It’s almost winter here in Nelson, and I’m reflecting back on how the season was for me. Like every year it gets better and better, but I can’t shake that dramatic crash I had at the Rampage and how it immobilized me for almost a month. This isn’t the image that I want in my head when I reflect on the time spent with my bike, my friends, and the mountains that I love. I needed to get out one more time and ride something spectacular and challenging. I want to find a line never ridden before, and one that would have to be pretty gnarly. The journey up to it brings me back to why I love riding my bike. It’s the time spent in the mountains and with your good friends that is really how I remember my season, the scary line is the cherry on top.
“This is an interview done by RedBull asking me to give a veteran perspective on the history of the Rampage and how it has changed as an event and how it has changed for me as a rider. As someone who has competed in all f them, the event hold a special place in my life and how I approached it this year was different in the past. Enjoy!
I know it’s Summer now, but I’m someone who always remembers where I came from.
Spring is always the best time to get stoked for the upcoming season, and we need spring (no matter how wet it gets) to prepare for the shredding that is about to happen in Summer. For me it is a time when friends get together and have fun, dust off the cob webs of winter, travel around to our favourite riding spots, and go where ever the snow isn’t. Early season in Nelson, BC means snow, and lots of it. Even right now we are still trampling through the white stuff up high, but there is lots of fresh loamy, tacky dirt to roop up! Riding, building, camping, traveling and spending an entire summer solstice day riding. Piling into the back of the truck, and having all your friends on the same vibe… to get as much riding in as the day will allow. These are the days that define why I love this sport.
I think we can all agree that for most of the time while riding with friends, we don’t like to stop to film one another. I’ve done that my whole career, and as much as I love filming and getting cool shots, I’d much rather just shred, and so would my fellow riders. That’s why I made this a POV video because we can see what it’s like when there isn’t a camera around… but there is… trippy.
Thanks to CONTOUR for helping with this one! – Kinrade
Fun line I hit while filming for Freeride’s “Where the Trail Ends”
We need them and what we choose to do with them is completely up to us, but they are a definitive driving force in our lives and in the creation of lives. Life would not be much fun without them, actually, it would not exist without them. Everything has to come from our balls. The first time you decide to take a chance, it comes form your balls. When you’re pinning it down a trail on the way to the finish line or cooking into a stepdown staring at what can look like the end of the world these things are what’s driving you. Sure, your head is helping you think about what to do and your heart is keeping the blood moving around, but what got you in that position in the first place? And what is going to make sure you commit right to the end??? That’s right.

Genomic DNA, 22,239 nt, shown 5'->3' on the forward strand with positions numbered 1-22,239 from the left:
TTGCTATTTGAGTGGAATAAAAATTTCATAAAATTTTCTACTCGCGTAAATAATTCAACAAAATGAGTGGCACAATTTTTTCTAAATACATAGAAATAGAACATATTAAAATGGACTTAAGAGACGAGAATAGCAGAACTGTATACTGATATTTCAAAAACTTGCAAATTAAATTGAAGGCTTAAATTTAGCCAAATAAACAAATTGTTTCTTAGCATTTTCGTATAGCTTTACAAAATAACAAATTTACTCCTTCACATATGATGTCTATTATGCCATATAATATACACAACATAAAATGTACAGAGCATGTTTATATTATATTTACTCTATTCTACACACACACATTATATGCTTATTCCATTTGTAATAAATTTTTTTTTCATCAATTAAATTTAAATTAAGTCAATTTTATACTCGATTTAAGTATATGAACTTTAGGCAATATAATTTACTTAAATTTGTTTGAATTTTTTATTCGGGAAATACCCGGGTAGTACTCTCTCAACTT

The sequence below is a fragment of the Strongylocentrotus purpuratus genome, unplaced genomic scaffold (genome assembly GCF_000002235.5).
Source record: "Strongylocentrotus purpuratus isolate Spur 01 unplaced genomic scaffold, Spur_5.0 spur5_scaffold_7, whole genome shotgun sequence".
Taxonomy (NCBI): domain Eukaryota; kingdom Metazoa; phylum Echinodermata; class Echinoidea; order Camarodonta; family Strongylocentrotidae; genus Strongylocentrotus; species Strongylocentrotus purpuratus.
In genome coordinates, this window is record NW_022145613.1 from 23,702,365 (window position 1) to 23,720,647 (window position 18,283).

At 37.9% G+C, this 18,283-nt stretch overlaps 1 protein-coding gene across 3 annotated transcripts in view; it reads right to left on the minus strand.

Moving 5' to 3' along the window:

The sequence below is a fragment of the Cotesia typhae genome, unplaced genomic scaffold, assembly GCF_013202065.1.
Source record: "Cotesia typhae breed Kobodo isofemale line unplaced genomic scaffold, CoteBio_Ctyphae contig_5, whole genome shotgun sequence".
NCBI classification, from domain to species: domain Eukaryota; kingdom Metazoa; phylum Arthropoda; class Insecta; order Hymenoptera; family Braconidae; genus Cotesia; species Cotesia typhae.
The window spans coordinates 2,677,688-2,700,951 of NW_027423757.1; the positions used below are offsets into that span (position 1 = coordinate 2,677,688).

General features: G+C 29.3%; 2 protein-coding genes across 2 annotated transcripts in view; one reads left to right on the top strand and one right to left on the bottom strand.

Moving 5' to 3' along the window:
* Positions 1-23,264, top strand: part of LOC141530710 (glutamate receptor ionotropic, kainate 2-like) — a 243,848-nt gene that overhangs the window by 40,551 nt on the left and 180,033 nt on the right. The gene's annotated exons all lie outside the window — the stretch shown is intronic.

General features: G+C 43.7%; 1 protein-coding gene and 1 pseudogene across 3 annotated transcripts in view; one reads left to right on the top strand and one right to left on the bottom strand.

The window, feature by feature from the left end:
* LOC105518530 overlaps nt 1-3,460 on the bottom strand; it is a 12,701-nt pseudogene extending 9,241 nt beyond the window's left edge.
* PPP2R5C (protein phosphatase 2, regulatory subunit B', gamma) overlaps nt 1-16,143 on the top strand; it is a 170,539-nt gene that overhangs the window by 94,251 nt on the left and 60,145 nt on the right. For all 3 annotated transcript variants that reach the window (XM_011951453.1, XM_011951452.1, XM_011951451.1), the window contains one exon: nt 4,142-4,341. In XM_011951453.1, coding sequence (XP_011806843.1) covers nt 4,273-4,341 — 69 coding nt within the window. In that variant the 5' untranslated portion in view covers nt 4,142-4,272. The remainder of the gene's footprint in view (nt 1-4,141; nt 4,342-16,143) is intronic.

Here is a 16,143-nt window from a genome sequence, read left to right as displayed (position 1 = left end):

Now I know that some of you may read this and think it to be a primal statement of a typical male who’s mind is between his legs but Elanor Roosevelt said “Do something that scares you every day” What do you think SHE was talking about? use your head and take a chance? I think not. It’s not guts or heart or your head that drives you to accept a challenge, it’s your balls. You don’t ask someone you are interested in on a date because your mind tells you it would be a logical thing to do, no! you grow a pair and step up. I would argue that it is the lower testosterone channeled sense of enlightenment rather than a higher cranial calculation. Now… you can combine all your other “organs” to give your balls some additional perspective and thought, but first you must know where it all comes from. and that my friends is your balls. Use them, let them move you, and direct your life. Big things come in big packages after all.
Over the past few years I’ve had the distinct pleasure of working with some amazing visual artists, AKA photographers. I wanted to share some photos I dug up in the dusty old memory banks of my laptop. Most of these photos never made it anywhere sadly, some are just ones I randomly took, but I love them all.